WASHINGTON — Bundled up on a frigid day in blowing snow, Garrett Finnell, of Edmond, marched with tens of thousands of people here Friday from the National Mall to the U.S. Supreme Court to protest the 1973 Roe v. Wade decision that legalized abortion.
“The right to life is a huge issue in our nation, and it's important to me as a young person that I stand up and do something, whatever I can, to push that issue and show everyone in this nation that it's important to young people,” Finnell said.
“As a Catholic from Oklahoma, specifically, I want to be here. I want to represent my state. It was a long trip — it was a 24-hour bus ride — but it's totally worth it to be here and to experience all this.”
For Finnell, who said he attends the University of Central Oklahoma, it was a first March for Life. The annual event is held around the anniversary of the Roe v. Wade decision. Other Oklahomans on the march were veterans.
“I've come many times,” said the Most Rev. Paul Coakley, Oklahoma City archbishop.
“I'm always impressed by the youthfulness of the crowd. It seems like it gets younger each year, and it gets larger. The March for Life is not a sprint, it's a marathon because step by step I think we have to change hearts in order to transform the culture.
“Ultimately I think the end game would be that somehow Roe v. Wade would be overturned and our nation would begin to recognize that we don't need it, that our nation will recognize that life is sacred and life is to be defended from the moment of conception to its natural end.
“It's going to be a long haul. The youthful enthusiasm gives me hope for the future, but I'm not expecting any quick fixes given the political winds as they're blowing here in Washington today,” Coakley said.
Anti-abortion protesters from across the nation attended the march and the preceding rally, where march organizers and current and former politicians spoke to the crowd.
In a video message, House Speaker John Boehner, R-Ohio, called abortion “a defining human rights issue of our time. Because human life is not an economic or political commodity, and no government on Earth has the right to treat it as such.”
U.S. Sens. Tom Coburn, R-Muskogee, and Jim Inhofe, R-Tulsa, introduced legislation with other senators Friday to ensure elective abortion is not subsidized with taxpayer money under the newly created multistate health plans.
“This legislation protects the consciences of Americans who are morally opposed to paying for elective abortions,” Coburn said.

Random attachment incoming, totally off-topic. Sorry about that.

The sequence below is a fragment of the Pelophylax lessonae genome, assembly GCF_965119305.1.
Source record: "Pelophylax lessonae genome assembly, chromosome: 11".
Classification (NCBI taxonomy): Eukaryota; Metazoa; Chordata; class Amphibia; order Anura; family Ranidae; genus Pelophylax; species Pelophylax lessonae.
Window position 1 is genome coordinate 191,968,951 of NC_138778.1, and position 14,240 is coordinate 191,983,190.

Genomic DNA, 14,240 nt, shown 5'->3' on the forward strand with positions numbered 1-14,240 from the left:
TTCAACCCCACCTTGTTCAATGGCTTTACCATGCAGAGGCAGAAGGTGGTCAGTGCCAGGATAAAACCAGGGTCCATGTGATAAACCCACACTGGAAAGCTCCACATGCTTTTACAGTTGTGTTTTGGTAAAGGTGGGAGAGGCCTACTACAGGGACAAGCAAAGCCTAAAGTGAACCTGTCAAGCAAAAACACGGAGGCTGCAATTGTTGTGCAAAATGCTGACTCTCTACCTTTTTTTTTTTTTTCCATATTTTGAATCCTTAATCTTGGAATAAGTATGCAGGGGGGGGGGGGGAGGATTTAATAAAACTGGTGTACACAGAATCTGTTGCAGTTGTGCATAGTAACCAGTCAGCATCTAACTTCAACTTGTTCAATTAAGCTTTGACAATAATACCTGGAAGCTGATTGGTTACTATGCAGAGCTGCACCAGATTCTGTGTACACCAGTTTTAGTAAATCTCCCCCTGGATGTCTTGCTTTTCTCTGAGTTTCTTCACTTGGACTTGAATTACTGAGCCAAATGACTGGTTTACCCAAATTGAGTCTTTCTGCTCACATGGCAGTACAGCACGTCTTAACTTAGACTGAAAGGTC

President Barack Obama released a statement on Tuesday, the 40th anniversary of the Roe v. Wade, commending its “historic commitment to protect the health and reproductive freedom of women across this country and stand by its guiding principle: that government should not intrude on our most private family matters, and women should be able to make their own choices about their bodies and their health care.
“Today and every day, my Administration continues our efforts to reduce unintended pregnancies, support maternal and child health and minimize the need for abortion.”
‘Continuing the fight'
Sheila Mazkoori, a student at the University of Oklahoma, echoed Boehner's sentiment that abortion is a human rights cause.
Mazkoori, who was attending her fourth march, said the number of participants was growing.
“It just shows how far we're progressing forward,” she said. “I think it's going to change sooner than we think, I think in the next 10 years.”
Oklahoma City attorney Kevin Calvey, a leader in Oklahomans for Life, said about 250 Oklahomans came on a group of buses to attend the march.
“I think a fairly significant majority of Americans are uncomfortable with abortion and believe that it should be subject to more reasonable regulation than it is currently,” said Calvey, who advocates for restrictions at the state Capitol.
“But the court system is the roadblock and always has been. We think there are some things that can be done in the near term to give more protections to children in the womb. As far as overturning Roe versus Wade itself — not with the current president and the Senate.”
Calvey said he has been working on changes to the state's parental notification law; he said the current notification requirements can be bypassed with a judge's order to prevent a mother's parents from learning of the abortion, even though the procedure might endanger the mother's life.
Chris Capehart, of Sallisaw, said she came mainly to support the children in her parish who wanted to attend.
“It's very powerful to be here,” she said. “It's been an education … The more I march, and the more people I meet and hear their testimonies, the more convicted I become about my stance on abortion and life.”
Abby Pollart, youth director at Holy Family Parish in Lawton, said, “I think today is a true example of how we're not alone in this fight, that there are a lot of people who have our backs and everybody's in it together. Now that I'm a youth director and no longer in college, it's great to see the next generation is continuing the fight that's been started.”